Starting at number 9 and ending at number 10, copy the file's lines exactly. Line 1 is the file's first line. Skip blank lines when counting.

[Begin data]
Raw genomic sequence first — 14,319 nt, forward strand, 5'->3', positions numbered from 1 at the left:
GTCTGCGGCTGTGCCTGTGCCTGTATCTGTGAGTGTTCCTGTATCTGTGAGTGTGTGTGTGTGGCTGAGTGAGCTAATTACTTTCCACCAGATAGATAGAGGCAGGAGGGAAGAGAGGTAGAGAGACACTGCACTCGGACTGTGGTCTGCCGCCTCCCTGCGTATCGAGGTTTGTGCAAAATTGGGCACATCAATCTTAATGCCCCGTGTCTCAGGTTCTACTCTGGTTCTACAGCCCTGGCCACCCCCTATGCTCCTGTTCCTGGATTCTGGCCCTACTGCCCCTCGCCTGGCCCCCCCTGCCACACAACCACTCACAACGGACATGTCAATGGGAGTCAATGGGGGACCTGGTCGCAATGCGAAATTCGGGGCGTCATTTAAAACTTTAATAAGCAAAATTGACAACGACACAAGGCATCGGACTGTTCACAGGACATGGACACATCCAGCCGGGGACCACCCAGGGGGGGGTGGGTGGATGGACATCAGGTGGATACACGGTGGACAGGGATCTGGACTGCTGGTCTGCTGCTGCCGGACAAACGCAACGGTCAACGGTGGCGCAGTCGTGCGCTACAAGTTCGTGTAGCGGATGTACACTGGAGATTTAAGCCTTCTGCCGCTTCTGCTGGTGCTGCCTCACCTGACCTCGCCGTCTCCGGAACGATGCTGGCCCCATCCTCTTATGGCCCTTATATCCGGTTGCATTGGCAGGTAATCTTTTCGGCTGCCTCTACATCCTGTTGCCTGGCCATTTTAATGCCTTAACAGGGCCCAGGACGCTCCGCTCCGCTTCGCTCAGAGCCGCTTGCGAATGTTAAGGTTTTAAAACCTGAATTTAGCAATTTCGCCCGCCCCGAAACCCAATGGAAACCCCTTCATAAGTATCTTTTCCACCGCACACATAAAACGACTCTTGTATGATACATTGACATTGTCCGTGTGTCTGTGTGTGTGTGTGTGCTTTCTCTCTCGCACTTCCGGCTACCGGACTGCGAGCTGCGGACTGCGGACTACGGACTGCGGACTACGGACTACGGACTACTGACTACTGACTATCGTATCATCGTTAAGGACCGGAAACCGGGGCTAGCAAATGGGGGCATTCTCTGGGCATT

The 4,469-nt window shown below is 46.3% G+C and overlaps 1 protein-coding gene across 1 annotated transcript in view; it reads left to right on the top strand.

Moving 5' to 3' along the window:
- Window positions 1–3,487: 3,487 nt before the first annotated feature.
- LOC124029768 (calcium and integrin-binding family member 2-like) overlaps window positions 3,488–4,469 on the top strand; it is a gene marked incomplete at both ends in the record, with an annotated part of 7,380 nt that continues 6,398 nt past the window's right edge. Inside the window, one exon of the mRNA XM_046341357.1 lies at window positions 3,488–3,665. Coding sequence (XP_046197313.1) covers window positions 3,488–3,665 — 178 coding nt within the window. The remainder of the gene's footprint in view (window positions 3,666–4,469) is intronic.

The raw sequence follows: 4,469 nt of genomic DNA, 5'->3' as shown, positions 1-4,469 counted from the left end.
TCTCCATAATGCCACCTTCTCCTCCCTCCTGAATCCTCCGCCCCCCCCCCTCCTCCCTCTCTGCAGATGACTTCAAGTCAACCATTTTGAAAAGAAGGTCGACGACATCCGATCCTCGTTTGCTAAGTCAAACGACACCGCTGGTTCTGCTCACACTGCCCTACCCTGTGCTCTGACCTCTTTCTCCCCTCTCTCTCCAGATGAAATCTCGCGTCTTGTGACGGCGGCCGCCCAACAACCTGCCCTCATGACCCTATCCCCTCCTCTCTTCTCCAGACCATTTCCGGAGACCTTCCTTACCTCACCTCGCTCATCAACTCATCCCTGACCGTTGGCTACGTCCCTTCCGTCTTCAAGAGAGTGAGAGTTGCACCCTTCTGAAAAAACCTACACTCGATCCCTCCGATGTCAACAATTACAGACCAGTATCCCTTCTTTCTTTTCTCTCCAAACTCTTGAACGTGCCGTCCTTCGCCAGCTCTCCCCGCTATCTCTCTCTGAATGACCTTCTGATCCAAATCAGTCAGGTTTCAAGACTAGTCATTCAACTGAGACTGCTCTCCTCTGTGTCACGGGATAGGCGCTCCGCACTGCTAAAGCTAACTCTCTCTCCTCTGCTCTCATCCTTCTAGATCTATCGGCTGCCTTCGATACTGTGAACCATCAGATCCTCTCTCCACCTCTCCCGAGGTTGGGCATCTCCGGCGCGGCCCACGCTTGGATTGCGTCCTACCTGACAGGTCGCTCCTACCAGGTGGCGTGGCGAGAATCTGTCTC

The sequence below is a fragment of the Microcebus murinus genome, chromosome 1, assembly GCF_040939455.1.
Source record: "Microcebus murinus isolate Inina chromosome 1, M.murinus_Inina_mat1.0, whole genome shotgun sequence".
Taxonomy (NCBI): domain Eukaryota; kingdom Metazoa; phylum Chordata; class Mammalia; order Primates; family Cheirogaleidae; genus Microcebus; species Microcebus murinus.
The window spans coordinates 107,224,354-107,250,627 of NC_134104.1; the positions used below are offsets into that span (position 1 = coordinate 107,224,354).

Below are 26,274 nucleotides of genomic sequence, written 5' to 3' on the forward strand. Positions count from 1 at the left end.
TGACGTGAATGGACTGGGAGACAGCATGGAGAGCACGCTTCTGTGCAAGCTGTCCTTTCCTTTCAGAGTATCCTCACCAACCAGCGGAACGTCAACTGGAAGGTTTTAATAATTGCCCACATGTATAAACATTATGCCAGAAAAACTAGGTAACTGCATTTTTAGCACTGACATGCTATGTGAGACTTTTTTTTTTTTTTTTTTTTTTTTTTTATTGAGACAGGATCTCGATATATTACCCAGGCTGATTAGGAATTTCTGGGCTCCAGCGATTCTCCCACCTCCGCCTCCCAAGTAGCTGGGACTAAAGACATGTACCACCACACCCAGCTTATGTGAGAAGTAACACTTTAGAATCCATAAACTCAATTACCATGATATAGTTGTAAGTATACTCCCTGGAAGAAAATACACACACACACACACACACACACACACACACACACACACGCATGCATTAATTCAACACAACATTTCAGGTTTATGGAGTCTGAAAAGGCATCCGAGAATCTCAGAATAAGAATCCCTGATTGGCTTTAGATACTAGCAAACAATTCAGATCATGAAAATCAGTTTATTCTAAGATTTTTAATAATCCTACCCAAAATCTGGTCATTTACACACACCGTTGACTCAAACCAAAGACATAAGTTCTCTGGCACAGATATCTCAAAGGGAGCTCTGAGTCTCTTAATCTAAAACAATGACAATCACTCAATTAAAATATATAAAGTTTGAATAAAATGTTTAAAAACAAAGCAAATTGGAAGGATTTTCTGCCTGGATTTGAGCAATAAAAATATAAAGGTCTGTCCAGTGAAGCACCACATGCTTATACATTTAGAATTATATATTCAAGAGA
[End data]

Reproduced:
The sequence below is a fragment of the Microcebus murinus genome, chromosome 1, assembly GCF_040939455.1.
Source record: "Microcebus murinus isolate Inina chromosome 1, M.murinus_Inina_mat1.0, whole genome shotgun sequence".